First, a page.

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May 19, 1945

CLINICAL EFFECTS OF SURGICAL AND X-RAY CASTRATION IN MAMMARY CANCER

JAMA. 1945;128(3):161-167. doi:10.1001/jama.1945.02860200001001
Abstract

A consideration of the value of castration in relation to cancer of the breast is one which periodically has presented itself to the medical profession for a period of fifty-five years since its suggestion by Schinzinger in 1889. The work of Huggins in cases of cancer of the prostate has again brought up for review the subject of castration in cancer of the breast. It may be recalled in Huggins' work that the total effect of castration of the male was not obtained when castration was carried out by x-rays. He obtained his effects by surgical castration, and this is the reason for bringing up at this time a reconsideration of the subject of x-ray castration versus surgical castration.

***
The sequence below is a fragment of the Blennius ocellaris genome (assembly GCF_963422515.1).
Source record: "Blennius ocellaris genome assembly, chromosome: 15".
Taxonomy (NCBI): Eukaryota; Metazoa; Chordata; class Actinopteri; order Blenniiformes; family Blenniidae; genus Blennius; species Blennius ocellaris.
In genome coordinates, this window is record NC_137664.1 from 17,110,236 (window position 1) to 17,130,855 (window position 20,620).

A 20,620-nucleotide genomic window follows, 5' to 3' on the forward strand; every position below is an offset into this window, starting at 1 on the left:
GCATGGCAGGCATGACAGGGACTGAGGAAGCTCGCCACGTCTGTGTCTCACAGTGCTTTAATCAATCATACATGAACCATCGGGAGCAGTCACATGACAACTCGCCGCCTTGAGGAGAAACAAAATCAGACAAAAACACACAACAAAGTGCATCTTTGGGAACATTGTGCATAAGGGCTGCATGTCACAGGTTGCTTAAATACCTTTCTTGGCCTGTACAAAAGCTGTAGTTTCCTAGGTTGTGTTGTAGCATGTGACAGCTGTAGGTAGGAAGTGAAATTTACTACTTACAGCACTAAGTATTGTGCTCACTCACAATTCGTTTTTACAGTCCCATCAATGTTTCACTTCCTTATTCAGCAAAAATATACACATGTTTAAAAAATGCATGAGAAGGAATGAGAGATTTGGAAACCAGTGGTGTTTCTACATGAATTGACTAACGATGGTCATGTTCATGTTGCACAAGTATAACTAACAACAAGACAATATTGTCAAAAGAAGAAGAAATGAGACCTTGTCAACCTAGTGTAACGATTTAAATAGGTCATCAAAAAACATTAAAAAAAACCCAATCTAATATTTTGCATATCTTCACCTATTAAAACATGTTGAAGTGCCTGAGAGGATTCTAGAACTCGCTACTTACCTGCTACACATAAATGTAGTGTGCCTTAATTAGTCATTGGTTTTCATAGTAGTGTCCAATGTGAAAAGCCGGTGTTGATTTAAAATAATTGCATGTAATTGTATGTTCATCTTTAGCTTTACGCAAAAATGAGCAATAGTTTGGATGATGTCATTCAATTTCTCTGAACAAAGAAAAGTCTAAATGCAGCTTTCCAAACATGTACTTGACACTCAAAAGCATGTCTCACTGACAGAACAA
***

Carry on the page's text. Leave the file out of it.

This study represents a review of all the patients with carcinoma of the breast who have been castrated with surgery or radiation in a period of eighteen years at the Memorial

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